New analysis reveals 40% decrease in incidence of stroke in older Medicare patients

Rates Declined for Ischemic and Hemorrhagic Stroke and Mortality in Both Men and Women 65 Years and Older, Reports The American Journal of Medicine [More]
Study examines mechanism of bone-protective properties of California dried plums

Study examines mechanism of bone-protective properties of California dried plums

Fifty-seven million Americans suffer from low bone density or osteoporosis, a disease which causes bones to become so weak and brittle that even a minor fall or other stresses may cause fractures. [More]
Surgeon explains who needs screening for abdominal aortic aneurysms

Surgeon explains who needs screening for abdominal aortic aneurysms

Bulges in body's major blood vessel can cause potentially lethal ruptures, blood clots. An abdominal aortic aneurysm is a potentially life-threatening condition: If the body's major blood vessel ruptures, it can prove deadly. [More]
Study finds no sign that health law has created crush of Medical demand

Study finds no sign that health law has created crush of Medical demand

The industry study finds that visits to doctors are down slightly over 2013. Another study looks at how nurses could do more in managing chronic illnesses to relieve stress on doctors. [More]
Cholesterol-lowering statins may prolong lives of people with diabetic cardiovascular disease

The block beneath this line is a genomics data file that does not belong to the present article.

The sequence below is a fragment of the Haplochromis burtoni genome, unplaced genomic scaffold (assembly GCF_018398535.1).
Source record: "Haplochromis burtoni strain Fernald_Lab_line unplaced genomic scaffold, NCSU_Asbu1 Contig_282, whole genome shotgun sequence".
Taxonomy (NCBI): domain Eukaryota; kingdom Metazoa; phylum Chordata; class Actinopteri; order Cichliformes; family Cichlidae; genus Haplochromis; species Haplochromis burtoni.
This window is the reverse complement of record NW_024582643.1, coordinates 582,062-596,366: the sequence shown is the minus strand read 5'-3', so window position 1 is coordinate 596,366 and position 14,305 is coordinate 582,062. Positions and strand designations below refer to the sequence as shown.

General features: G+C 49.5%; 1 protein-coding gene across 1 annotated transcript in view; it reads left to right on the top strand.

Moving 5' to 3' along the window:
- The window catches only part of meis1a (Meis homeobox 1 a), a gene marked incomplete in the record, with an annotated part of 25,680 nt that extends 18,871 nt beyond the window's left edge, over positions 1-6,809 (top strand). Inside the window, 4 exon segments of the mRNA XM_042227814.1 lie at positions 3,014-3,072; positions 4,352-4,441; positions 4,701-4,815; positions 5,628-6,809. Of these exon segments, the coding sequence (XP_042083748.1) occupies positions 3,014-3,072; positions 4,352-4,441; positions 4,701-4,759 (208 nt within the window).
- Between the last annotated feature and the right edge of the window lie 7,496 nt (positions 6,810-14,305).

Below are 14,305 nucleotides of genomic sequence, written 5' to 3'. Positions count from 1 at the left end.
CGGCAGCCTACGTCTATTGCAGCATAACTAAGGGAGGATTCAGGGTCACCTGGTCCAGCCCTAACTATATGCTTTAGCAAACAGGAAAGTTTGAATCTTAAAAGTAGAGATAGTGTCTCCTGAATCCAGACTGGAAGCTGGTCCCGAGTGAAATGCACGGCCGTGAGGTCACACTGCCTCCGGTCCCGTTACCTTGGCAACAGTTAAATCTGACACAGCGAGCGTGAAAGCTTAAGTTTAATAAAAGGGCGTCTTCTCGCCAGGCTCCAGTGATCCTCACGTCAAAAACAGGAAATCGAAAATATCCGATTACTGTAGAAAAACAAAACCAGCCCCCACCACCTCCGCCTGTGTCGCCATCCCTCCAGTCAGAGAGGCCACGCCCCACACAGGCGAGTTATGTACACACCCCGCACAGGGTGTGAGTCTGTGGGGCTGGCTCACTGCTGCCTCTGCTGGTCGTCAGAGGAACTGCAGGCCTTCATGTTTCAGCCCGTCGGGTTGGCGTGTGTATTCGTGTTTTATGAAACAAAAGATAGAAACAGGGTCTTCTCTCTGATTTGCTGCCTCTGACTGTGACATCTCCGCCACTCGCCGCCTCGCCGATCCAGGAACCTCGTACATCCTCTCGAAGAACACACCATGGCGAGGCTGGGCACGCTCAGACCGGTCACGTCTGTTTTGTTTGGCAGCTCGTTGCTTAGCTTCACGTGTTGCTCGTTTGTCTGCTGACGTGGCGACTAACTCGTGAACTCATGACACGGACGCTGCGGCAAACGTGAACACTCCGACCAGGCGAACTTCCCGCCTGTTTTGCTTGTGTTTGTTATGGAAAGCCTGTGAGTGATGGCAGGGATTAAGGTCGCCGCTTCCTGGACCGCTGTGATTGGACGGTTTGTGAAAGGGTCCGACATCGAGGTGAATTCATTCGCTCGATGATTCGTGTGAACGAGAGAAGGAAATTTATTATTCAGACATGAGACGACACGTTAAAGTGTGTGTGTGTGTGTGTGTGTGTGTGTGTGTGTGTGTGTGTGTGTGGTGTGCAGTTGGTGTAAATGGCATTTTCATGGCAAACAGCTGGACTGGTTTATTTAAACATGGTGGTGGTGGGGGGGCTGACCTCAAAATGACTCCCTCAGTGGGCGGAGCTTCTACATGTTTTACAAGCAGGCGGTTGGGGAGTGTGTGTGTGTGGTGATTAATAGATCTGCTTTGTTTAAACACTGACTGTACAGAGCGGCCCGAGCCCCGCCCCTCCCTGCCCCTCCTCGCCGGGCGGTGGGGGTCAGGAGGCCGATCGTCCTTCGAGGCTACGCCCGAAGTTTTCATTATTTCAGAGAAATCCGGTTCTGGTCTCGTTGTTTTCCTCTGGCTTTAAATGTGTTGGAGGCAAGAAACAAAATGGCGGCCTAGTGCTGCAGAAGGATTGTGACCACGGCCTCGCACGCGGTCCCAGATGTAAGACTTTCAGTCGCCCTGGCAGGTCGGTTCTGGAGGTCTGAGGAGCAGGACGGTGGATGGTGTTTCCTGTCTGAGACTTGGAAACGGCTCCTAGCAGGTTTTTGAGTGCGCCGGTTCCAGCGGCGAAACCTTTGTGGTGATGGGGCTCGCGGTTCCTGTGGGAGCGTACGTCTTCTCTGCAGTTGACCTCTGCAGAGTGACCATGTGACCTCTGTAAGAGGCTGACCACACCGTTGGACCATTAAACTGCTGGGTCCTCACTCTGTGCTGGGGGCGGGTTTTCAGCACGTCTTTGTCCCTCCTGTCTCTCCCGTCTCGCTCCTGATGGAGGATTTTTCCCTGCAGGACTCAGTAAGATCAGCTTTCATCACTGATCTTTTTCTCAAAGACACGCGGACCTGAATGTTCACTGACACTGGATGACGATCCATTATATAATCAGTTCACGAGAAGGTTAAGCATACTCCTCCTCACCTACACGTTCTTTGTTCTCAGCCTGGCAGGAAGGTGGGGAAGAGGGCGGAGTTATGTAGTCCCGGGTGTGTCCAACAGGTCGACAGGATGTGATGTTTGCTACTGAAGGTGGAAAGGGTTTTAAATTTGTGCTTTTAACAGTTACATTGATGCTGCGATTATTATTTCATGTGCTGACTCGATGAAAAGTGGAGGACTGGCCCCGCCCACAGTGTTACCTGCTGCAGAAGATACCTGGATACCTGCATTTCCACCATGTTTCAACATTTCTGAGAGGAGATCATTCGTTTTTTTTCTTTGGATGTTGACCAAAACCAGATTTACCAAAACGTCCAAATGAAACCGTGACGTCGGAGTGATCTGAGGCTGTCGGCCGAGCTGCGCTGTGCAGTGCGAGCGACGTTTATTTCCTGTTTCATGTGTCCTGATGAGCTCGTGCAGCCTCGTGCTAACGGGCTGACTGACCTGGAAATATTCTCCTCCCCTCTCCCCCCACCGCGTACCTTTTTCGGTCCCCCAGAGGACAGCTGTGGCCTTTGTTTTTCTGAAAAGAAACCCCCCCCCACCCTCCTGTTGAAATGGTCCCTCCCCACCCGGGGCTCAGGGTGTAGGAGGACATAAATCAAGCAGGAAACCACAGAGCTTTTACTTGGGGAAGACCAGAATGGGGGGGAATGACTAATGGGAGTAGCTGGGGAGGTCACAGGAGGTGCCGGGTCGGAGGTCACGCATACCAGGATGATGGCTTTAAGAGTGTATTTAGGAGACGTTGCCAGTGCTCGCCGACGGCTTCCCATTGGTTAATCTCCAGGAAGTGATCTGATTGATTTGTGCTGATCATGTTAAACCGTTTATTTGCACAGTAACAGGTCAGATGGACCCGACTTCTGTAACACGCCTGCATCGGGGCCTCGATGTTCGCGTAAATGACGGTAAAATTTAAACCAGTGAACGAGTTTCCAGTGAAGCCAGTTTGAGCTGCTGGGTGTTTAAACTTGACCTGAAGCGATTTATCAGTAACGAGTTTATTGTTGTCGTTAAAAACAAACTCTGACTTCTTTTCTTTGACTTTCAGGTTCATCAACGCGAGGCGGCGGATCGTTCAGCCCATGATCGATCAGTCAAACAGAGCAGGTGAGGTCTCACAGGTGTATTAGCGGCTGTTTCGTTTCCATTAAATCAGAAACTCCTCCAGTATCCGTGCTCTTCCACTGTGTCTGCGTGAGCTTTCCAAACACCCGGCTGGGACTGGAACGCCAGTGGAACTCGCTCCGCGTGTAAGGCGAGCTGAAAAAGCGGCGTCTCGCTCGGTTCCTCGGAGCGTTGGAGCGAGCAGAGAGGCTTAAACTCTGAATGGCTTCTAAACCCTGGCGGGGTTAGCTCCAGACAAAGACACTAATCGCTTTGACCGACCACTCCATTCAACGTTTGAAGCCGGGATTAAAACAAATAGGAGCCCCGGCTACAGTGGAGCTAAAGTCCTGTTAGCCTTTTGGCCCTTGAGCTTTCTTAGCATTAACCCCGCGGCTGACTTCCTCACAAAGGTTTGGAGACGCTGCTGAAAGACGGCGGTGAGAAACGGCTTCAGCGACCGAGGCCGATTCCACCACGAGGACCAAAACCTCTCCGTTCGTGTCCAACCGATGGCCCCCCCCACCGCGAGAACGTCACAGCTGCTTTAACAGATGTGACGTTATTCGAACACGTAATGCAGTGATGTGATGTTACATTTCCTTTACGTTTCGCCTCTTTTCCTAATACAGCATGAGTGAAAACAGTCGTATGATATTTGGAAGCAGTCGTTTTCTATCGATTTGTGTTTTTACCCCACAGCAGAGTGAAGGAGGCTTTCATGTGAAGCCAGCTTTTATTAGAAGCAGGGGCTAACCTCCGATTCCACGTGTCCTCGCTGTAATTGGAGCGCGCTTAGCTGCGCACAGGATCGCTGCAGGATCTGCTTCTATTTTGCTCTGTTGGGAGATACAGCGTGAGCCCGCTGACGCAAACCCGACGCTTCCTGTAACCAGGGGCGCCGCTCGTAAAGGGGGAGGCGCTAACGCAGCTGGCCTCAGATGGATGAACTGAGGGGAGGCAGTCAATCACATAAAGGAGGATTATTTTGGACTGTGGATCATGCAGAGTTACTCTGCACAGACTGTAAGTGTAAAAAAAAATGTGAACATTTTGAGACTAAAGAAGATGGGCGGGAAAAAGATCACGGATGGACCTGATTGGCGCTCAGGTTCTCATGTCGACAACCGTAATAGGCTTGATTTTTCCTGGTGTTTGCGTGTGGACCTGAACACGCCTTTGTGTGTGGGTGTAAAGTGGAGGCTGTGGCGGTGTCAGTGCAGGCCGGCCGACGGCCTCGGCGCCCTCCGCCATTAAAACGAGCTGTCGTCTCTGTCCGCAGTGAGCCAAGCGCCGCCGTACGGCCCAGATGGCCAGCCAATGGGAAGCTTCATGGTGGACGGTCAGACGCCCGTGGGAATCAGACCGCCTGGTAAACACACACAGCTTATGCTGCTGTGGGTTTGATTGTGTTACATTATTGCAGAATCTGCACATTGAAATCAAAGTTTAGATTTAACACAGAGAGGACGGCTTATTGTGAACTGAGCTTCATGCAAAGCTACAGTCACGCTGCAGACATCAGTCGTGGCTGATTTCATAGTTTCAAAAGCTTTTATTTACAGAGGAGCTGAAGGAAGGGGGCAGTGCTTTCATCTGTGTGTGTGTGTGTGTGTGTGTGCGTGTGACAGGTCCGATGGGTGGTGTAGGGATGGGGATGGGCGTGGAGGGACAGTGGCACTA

Cholesterol-lowering statins may prolong lives of people with diabetic cardiovascular disease

Heart disease and stroke are the leading causes of death and disability among people with Type 2 diabetes. In fact, at least 65 percent of people with diabetes die from some form of heart disease or stroke, according to the American Heart Association. [More]
Researchers develop world's first T-cell peptide-based vaccine for heart disease

Researchers develop world's first T-cell peptide-based vaccine for heart disease

Researchers at Wayne State University have made a fundamental discovery and, in subsequent collaboration with scientists at La Jolla Institute for Allergy and Immunology (LIAI), are one step closer to the goal of developing the world's first T-cell peptide-based vaccine for heart disease - the number one killer in the nation. [More]
Women with history of pregnancy loss are at higher risk for cardiovascular disease later

Women with history of pregnancy loss are at higher risk for cardiovascular disease later

The Annals of Family Medicine today published an article detailing research showing that women with a history of pregnancy loss are at higher risk for cardiovascular disease later in adulthood than other women, work completed by physicians in the Center for Primary Care and Prevention (CPCP) at Memorial Hospital of Rhode Island. [More]
Study finds 20% overall drop per decade in deaths after stroke

Study finds 20% overall drop per decade in deaths after stroke